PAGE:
By Todd Amenrud
You have no idea how literal the title of this article is to my brother-in-law Mike Berggren, and I. We purchased our Ontario property five years ago and have had numerous obstacles to overcome along our path. We set forth a plan and stuck to the strategy despite pressures that would have folded many. One of the biggest and most recent problems was literally wolves. Our saga is proof positive that persistence and positive attitude eventually perseveres and that the principals laid forth by the Quality Deer Management Association work…period.
We saw exceptional potential in the 500 acre property located just north of the Minnesota border, but it was nothing to brag about when we first purchased it. Since then there has been a lot of time, money and planning that have gone into our “work in progress” and there have been a lot of “ups” and “downs” along the way. From problems like beavers, flooding, equipment failures, bears and wolves, offset by moments of serenity, elation and incredible success.
Each time things looked bad and we felt like just giving up I told Mike that we had a good plan; we just needed to stick with it, diligence will pay. However, in the back of my mind I sometimes doubted if I was correct.
During the hunting season of 2011 I wondered if we hadn’t met our match. In September and October we were collecting trail camera photos of more deer than ever, there were more shooter bucks than ever and everything looked to be falling into place. Then, in the course of two days everything changed! If we aren’t hunting, we often glass our largest twelve acre food plot, and overnight without putting any hunting pressure on the property yet whatsoever, we went from glassing 20 to 25 deer in that plot per afternoon…to none! At first we didn’t understand what had happened until we collected our trail camera data. Wolves!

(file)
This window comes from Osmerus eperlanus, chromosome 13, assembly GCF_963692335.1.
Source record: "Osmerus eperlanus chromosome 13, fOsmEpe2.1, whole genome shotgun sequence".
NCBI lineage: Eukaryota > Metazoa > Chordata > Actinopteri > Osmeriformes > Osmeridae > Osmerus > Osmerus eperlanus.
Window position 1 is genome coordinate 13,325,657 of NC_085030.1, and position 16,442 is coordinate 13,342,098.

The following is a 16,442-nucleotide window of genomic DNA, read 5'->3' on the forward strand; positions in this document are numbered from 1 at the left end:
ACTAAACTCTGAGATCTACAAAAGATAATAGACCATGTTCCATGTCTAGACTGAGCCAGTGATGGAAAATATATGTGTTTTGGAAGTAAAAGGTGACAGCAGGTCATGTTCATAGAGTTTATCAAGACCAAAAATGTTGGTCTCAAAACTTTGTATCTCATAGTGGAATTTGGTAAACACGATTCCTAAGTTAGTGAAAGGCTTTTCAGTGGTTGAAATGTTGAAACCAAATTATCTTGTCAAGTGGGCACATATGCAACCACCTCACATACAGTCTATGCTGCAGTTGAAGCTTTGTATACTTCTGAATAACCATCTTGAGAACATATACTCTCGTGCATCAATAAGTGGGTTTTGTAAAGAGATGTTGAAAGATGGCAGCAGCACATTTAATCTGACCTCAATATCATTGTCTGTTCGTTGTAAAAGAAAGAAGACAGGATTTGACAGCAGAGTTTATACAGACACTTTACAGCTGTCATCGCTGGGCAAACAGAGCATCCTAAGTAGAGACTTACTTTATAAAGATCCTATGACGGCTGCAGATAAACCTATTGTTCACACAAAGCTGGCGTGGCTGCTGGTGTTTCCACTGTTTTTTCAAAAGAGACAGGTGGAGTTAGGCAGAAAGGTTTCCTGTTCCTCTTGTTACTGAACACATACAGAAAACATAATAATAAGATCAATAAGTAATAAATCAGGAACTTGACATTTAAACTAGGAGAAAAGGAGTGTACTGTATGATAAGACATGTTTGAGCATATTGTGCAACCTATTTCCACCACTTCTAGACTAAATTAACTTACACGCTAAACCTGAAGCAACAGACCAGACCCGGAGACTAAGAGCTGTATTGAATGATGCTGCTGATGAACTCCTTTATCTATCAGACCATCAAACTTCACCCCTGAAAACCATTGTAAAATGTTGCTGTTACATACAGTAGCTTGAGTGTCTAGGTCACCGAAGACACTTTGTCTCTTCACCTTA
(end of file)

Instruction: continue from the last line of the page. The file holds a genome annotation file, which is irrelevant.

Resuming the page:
When a conservative talks about wolves we’re often ignored or told that with our slow, hick brains we couldn’t possibly understand the complexity of the wolf situation. To that, I say politely, “bull splat.” We documented everything very carefully, because at first we didn’t understand the situation fully and we wanted to know what had just happened to our priceless hunting. So we kept records and our cameras were running non-stop. To those who don’t believe that wolves have a HUGE impact on the local animals, I say back to you, “On the contrary, it is YOU who doesn’t have a clue.”
It was truly amazing the horrific influence the wolves had on the deer herd. Mike and I, on average, see about six animals per hunt – that’s sometimes seeing as many as 25 (or more), averaged with sometimes seeing none. because of the amount of acreage that we devote to sanctuary, the seclusion of the area and the minimal pressure it receives, we usually have just as much movement from 10:00 am to 2:00 pm as any other time of the day. Mike and I sat for three days straight from a half hour before sunup to a half hour after sundown without seeing a deer! We went for five days straight with only seeing three, a doe and single fawn and a separate button buck. On camera we were able to tell that some of the bucks were still there, but they never showed up during daylight. Neither of us harvested a buck off of the property during 2011.
As rare as wolf sightings are we had five close encounters over just two weeks, and these wolves were brazen! During one encounter (where we didn’t have a gun) they wouldn’t leave! It seemed to be a large, single wolf and it would keep about 40 yards between us whether we moved towards it or away. I have never even heard of behavior like this, but I have heard “it’s the one that you don’t see that you have to worry about” and this made me very nervous. To just see a wolf used to be a very big deal for us in this area…now they won’t leave!……